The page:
In addition to industry-standard security & privacy policies, SmartBot360™ uses proprietary state-of-the-art technology to exchange private information directly between the customer & the business. This bypasses the "chat log stored on user device" and the "man-in-the-middle" vulnerabilities presented by Facebook Messenger, SMS or other chat media. 

Read below about our secure architecture and the issues it addresses or contact us for more information and a free quote.


the Smartbot360™ secure architecture

chatbot security

SmartBot360™ uses a dedicated HIPAA-compliant AWS instance for each corresponding chatbot.

A chat can start on a non-compliant medium like Facebook Messenger or SMS. When sensitive information must be exchanged, a secure link is sent to the user to seamlessly continue securely.

No registering or passwords are necessary, thus achieving a frictionless yet secure communication. 

An agent using SmartBot360™ Management Dashboard™ can also manually switch to a HIPAA-compliant chat with the press of a button.


COMMON security & privacy concerns addressed by Smartbot360™

chatbots security

The above figure shows the main modules involved in a chatbot deployment. These are the main security concerns:

  1. Man-in-the-middle: If a chatbot is deployed on one of the chat media (Facebook Messenger, Slack, Skype and so on) or on standard mobile texting (SMS), then the owner of the medium (Facebook or the mobile carrier) have access to the conversation. This automatically makes the conversation non-HIPAA compliant.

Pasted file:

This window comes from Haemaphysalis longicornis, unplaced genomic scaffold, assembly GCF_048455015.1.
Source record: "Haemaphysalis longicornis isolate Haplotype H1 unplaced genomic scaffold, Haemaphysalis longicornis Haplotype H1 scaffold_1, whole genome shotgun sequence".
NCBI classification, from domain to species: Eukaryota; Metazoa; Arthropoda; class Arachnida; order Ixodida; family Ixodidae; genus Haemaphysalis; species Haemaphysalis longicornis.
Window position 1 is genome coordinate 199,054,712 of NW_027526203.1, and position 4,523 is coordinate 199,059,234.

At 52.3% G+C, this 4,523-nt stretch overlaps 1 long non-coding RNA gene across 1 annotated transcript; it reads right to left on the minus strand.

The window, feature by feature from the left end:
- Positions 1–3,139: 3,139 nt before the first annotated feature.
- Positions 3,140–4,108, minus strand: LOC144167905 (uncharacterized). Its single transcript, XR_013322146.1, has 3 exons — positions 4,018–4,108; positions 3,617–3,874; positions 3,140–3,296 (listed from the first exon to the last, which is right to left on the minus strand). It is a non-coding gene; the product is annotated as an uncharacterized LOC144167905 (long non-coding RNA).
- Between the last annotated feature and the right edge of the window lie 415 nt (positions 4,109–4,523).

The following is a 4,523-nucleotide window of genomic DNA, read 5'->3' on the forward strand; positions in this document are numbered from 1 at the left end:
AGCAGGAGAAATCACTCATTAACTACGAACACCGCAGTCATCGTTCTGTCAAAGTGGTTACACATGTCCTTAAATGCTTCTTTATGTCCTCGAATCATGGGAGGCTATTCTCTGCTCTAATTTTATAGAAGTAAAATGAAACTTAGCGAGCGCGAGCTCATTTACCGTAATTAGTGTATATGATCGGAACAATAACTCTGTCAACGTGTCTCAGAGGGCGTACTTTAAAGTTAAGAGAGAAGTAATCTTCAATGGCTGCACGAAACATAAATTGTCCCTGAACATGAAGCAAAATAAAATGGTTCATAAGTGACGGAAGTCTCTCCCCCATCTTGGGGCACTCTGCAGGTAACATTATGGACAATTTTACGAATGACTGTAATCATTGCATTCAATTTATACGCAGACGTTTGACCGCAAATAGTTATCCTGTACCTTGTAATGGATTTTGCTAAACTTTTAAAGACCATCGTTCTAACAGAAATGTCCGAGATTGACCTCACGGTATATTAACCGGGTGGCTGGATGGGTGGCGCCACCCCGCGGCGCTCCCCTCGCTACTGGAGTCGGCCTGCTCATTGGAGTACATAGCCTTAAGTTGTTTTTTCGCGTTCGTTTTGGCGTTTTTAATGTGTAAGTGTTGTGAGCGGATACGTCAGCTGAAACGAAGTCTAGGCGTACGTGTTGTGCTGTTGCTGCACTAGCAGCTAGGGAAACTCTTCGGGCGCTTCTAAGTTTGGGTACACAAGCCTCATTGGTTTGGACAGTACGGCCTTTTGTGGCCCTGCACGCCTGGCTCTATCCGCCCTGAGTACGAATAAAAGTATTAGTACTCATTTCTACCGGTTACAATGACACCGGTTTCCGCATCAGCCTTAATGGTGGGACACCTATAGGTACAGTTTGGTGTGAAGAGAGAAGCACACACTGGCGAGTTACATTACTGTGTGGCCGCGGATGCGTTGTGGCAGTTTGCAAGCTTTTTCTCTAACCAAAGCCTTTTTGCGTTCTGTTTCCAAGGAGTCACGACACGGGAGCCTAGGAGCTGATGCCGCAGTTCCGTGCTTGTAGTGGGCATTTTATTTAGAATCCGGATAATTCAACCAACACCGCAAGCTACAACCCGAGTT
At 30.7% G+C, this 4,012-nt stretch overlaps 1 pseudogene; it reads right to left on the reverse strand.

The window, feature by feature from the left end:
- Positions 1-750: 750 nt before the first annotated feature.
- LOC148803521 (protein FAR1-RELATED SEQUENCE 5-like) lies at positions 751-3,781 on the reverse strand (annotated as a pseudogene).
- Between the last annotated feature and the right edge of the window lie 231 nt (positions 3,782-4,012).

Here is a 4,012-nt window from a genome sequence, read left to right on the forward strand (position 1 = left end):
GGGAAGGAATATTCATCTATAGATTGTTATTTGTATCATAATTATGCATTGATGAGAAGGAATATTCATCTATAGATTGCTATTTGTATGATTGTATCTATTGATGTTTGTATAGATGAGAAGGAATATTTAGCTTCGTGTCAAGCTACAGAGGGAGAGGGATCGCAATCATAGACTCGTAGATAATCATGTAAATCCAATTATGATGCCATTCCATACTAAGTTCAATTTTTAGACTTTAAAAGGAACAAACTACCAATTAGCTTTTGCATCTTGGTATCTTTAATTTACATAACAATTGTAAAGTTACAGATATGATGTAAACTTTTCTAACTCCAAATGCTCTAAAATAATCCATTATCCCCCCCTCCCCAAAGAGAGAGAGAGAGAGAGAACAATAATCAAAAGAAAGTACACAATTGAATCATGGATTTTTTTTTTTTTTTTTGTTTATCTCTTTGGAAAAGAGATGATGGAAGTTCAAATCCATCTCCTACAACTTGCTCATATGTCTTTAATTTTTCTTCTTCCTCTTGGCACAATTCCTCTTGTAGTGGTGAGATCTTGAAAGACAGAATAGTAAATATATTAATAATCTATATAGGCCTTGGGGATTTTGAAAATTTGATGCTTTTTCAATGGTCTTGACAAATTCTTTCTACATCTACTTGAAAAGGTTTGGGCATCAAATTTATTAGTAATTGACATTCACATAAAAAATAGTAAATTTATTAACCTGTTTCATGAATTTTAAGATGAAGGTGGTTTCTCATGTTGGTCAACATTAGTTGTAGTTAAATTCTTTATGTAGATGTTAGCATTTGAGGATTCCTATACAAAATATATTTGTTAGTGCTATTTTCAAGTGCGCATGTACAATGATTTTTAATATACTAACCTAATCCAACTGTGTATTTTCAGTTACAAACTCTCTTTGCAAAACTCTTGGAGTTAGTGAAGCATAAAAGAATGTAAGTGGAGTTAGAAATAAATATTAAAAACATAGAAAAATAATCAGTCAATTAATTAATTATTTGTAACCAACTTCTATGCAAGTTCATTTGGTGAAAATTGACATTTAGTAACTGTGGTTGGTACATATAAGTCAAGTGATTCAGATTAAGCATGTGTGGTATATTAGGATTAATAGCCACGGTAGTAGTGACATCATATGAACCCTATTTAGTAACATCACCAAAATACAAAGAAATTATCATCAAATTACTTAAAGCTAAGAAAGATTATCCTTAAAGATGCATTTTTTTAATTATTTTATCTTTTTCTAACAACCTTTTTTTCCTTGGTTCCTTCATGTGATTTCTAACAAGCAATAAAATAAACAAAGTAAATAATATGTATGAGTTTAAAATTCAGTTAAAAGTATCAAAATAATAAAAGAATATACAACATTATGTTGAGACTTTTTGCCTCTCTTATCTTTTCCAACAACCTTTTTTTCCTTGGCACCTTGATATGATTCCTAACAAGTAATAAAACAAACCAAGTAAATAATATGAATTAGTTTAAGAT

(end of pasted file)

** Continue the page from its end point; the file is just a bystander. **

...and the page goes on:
2. Chat log stored on user device: For example, if you use SMS to exchange sensitive data, anybody with access to your phone could read these messages as they are stored unencrypted and without password protection on your phone.

  3. Encryption of messages in transit: Fortunately, most of the media and connections are SSL-encrypted, so this is not a concern with most chatbot platforms out there. An exception is SMS, which is unencrypted. Nevertheless, this is something to always check.

  4. Encryption of data at rest: The Conversation Management Engine should use an encrypted database to store the chat log.

  5. Use of external NLP services: If a chatbot platform relies on external libraries or services to analyze the user text, e.g., extract a date or a phone number, then this communication must be secured. A reasonable approach is to never send any personal identifying information (e.g., name or address) or any session information to such services, so they cannot associate messages with users. Another approach is to only use libraries inside the Conversation Management Engine, which do not communicate with outside entities.

  6. Logging and access rights: This is more relevant for HIPAA compliance, which requires that the chatbot platform logs all actions. It also requires that the chatbot platform follows strict policies on who is granted access to what data; in general employees should only be given access to sensitive data if they sign the right forms and have a real need to access this data.